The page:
Shooting: During the London 2012 Games, nearly 400 competitors are shooting for gold across 15 dramatic events. Having been practised competitively for centuries, the tense and demanding sport of Shooting is now popular all over the world.
Field of play
Athletes shoot at stationary targets in a range in the Rifle and Pistol events, and at moving targets in the Shotgun events.
Shooting at Games
With the exceptions of the St Louis1904 and Amsterdam 1928 Games, Shooting has featured on every Olympic programme since the first modern Games in 1896. Women’s events were added to the schedule at Los Angeles 1984.
Olympic Shooting events fall into three disciplines: Rifle, Pistol, and Shotgun events. In Rifle and Pistol events, competitors aim at a 10-ring target from a set distance (10m, 25m or 50m). Depending on the event, athletes are required to shoot from standing, kneeling or prone (lying down) positions. In Shotgun events, competitors shoot at moving clay targets launched above and in front of them.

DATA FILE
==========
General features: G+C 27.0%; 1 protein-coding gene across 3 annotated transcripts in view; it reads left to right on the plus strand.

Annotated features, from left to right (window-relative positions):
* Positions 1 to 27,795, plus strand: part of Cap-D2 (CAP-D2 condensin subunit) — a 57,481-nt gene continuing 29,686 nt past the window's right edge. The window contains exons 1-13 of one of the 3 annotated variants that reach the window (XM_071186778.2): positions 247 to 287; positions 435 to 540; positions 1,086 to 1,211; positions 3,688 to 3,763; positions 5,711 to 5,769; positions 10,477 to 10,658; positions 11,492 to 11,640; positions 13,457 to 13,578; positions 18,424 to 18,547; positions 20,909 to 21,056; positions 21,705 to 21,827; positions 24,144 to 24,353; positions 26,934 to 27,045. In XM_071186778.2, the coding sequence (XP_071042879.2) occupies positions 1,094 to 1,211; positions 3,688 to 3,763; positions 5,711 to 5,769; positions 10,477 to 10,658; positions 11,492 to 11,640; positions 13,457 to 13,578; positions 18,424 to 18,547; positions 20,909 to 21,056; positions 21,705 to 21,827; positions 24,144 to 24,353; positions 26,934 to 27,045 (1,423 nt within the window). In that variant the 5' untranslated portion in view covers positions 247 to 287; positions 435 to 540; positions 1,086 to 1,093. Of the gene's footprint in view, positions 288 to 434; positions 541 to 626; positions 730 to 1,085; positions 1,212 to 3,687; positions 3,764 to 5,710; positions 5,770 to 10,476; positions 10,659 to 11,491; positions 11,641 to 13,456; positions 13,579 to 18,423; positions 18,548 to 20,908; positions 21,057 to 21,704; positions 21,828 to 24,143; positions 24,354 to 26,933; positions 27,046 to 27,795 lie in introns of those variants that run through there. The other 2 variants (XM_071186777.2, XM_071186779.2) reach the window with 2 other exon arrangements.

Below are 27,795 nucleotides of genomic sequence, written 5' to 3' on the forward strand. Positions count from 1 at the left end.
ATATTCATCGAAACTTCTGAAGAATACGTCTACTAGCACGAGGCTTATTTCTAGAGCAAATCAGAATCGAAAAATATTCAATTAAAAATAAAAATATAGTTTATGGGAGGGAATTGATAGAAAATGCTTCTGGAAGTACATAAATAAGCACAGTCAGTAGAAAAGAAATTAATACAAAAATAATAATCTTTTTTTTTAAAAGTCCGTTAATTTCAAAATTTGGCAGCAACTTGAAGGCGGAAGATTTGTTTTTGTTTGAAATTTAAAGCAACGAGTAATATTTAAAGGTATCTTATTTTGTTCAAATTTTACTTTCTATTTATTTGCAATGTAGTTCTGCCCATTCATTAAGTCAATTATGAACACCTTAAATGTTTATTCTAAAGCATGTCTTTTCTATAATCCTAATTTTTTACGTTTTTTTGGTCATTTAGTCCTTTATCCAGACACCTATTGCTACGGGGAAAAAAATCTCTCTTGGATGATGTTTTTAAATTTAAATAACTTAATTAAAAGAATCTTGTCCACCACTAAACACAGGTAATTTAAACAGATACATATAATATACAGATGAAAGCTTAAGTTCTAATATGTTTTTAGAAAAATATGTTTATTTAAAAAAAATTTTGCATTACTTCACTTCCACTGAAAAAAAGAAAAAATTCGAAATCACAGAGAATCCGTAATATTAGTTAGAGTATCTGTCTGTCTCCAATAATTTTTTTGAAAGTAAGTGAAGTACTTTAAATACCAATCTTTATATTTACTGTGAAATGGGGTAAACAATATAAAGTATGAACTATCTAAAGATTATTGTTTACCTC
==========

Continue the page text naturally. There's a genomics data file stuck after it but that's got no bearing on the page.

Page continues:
The total number of participants 390: 223 men and 143 women, 24 to be confirmed. Each country is limited to 28 athletes (10 men and eight women). This equates to two athletes in all events, except for the women’s Trap and Skeet where only one athlete per country is allowed
A range officer is responsible for the safe running of the competition. Athletes must listen to their instruction and obey their words of command at all times. An international jury is present at all events to ensure that shooters stay within the rules and to deal with any appeals.
Keys to success
Shooting is a tense and testing sport that requires immense reserves of skill and nerve. The winning athlete must remain cool under the enormous pressure that an Olympic competition brings.